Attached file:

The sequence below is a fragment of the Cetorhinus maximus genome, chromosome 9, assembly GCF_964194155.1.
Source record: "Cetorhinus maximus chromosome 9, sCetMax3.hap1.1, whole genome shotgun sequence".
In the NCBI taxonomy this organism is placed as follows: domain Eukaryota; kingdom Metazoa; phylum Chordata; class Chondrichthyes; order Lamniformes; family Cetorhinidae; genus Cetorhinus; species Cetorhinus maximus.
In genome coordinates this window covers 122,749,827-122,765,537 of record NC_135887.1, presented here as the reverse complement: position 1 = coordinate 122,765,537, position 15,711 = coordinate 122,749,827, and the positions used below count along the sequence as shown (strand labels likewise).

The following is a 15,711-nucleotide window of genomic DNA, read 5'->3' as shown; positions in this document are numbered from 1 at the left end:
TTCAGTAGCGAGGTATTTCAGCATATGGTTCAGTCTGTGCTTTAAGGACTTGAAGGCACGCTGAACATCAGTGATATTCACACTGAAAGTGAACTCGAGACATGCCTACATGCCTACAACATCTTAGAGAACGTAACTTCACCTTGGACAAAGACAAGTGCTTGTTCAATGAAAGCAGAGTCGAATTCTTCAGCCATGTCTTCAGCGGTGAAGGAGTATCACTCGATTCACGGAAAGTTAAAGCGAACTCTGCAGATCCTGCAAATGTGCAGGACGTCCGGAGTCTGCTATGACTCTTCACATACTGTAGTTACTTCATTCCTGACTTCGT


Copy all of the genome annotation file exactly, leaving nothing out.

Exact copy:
The sequence below is a fragment of the Cetorhinus maximus genome, chromosome 9, assembly GCF_964194155.1.
Source record: "Cetorhinus maximus chromosome 9, sCetMax3.hap1.1, whole genome shotgun sequence".
In the NCBI taxonomy this organism is placed as follows: domain Eukaryota; kingdom Metazoa; phylum Chordata; class Chondrichthyes; order Lamniformes; family Cetorhinidae; genus Cetorhinus; species Cetorhinus maximus.
In genome coordinates this window covers 122,749,827-122,765,537 of record NC_135887.1, presented here as the reverse complement: position 1 = coordinate 122,765,537, position 15,711 = coordinate 122,749,827, and the positions used below count along the sequence as shown (strand labels likewise).

The following is a 15,711-nucleotide window of genomic DNA, read 5'->3' as shown; positions in this document are numbered from 1 at the left end:
TTCAGTAGCGAGGTATTTCAGCATATGGTTCAGTCTGTGCTTTAAGGACTTGAAGGCACGCTGAACATCAGTGATATTCACACTGAAAGTGAACTCGAGACATGCCTACATGCCTACAACATCTTAGAGAACGTAACTTCACCTTGGACAAAGACAAGTGCTTGTTCAATGAAAGCAGAGTCGAATTCTTCAGCCATGTCTTCAGCGGTGAAGGAGTATCACTCGATTCACGGAAAGTTAAAGCGAACTCTGCAGATCCTGCAAATGTGCAGGACGTCCGGAGTCTGCTATGACTCTTCACATACTGTAGTTACTTCATTCCTGACTTCGT